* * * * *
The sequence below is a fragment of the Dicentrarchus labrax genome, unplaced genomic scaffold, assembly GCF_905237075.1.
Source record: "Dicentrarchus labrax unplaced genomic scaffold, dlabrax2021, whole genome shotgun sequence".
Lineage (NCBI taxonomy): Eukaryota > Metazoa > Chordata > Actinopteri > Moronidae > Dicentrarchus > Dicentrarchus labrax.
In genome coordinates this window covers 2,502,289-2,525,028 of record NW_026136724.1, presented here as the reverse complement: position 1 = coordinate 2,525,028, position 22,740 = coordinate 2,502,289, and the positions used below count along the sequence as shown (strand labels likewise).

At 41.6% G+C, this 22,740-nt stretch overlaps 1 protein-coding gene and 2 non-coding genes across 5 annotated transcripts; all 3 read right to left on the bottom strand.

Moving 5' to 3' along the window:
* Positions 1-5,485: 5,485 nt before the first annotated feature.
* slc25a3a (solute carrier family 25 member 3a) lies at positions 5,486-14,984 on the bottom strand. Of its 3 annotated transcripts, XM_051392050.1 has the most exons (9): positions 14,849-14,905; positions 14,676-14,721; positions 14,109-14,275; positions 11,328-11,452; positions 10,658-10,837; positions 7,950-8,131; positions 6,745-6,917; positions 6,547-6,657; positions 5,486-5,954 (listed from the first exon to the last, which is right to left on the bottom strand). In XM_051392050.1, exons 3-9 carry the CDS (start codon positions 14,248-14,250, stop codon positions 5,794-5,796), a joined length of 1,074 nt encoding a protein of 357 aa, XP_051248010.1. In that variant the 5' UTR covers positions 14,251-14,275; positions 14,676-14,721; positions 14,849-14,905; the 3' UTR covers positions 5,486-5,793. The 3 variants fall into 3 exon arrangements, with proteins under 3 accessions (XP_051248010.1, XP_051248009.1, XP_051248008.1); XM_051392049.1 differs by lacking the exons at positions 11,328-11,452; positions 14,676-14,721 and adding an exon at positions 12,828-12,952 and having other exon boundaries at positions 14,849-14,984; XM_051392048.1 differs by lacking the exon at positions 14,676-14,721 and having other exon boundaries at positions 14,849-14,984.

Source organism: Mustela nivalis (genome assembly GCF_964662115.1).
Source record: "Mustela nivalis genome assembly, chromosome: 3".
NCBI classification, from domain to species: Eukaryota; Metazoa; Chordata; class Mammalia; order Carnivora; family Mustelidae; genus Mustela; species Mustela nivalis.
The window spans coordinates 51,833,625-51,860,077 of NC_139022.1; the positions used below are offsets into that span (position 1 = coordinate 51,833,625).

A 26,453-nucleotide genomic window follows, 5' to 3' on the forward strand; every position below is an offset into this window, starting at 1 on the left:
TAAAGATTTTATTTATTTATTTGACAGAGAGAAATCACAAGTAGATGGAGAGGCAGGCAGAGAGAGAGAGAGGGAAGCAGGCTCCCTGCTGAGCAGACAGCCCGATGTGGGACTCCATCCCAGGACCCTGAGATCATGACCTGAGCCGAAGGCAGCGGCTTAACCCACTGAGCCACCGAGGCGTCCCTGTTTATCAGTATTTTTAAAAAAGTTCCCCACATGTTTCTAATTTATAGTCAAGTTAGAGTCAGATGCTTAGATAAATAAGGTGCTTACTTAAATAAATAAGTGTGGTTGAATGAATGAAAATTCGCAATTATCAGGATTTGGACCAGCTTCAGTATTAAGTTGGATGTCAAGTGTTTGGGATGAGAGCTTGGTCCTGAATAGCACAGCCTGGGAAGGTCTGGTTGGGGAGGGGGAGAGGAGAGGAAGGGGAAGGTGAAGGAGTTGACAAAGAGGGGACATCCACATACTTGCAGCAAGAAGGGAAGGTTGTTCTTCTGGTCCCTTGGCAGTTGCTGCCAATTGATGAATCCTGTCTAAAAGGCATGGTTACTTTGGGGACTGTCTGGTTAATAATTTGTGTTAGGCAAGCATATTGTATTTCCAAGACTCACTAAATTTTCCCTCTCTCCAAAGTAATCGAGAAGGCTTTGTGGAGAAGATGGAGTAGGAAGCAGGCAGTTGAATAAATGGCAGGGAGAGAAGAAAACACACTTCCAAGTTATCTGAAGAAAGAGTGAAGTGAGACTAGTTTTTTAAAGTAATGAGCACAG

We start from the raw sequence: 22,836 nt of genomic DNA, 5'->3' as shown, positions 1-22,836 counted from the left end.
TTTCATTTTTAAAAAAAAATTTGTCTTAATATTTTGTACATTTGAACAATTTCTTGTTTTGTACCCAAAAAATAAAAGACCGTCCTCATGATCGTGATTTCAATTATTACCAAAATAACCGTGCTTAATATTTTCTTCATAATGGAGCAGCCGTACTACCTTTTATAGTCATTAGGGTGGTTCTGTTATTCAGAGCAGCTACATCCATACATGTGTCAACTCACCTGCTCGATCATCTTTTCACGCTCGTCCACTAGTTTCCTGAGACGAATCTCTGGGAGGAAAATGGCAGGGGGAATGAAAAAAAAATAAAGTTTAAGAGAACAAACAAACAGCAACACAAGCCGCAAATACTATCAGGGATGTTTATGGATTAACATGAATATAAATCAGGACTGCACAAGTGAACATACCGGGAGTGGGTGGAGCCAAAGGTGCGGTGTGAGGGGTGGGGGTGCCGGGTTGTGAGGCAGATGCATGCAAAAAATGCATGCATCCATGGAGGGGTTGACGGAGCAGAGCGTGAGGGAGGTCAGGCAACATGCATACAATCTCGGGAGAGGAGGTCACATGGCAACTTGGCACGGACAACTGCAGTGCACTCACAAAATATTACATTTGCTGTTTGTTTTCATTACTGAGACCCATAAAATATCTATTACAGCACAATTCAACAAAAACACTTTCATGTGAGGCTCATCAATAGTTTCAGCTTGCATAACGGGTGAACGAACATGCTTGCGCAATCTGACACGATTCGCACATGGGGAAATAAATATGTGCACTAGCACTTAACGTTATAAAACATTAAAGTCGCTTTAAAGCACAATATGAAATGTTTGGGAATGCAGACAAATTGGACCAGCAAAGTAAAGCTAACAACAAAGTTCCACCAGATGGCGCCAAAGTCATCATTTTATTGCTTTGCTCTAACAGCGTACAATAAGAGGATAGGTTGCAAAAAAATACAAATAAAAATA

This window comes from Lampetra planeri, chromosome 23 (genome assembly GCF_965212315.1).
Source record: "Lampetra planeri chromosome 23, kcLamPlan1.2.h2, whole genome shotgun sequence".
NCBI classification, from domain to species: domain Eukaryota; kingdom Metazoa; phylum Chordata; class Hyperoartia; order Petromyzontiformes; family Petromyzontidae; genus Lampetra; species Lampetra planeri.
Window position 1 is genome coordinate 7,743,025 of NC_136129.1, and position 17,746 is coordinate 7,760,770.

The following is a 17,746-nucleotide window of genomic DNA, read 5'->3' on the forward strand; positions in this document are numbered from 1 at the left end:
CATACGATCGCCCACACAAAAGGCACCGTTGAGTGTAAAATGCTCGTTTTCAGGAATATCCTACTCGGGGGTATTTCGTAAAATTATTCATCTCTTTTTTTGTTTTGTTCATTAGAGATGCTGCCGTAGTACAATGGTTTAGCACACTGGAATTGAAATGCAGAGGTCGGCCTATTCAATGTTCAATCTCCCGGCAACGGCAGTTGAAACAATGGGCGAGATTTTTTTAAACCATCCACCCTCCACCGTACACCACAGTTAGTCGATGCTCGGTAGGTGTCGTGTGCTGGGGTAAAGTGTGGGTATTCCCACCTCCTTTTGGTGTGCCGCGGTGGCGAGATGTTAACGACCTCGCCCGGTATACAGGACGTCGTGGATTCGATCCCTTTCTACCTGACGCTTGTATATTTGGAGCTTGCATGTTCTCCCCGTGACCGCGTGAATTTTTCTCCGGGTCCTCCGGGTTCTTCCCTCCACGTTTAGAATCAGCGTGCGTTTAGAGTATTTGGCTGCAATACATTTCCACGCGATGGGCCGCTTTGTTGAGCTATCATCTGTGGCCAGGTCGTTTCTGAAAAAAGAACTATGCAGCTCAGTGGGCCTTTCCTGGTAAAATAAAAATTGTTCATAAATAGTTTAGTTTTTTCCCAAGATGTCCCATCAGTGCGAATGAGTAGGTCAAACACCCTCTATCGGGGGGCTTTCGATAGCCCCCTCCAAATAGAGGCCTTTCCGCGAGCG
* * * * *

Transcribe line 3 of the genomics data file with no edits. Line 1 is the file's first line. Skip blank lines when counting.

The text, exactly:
Lineage (NCBI taxonomy): Eukaryota > Metazoa > Chordata > Actinopteri > Moronidae > Dicentrarchus > Dicentrarchus labrax.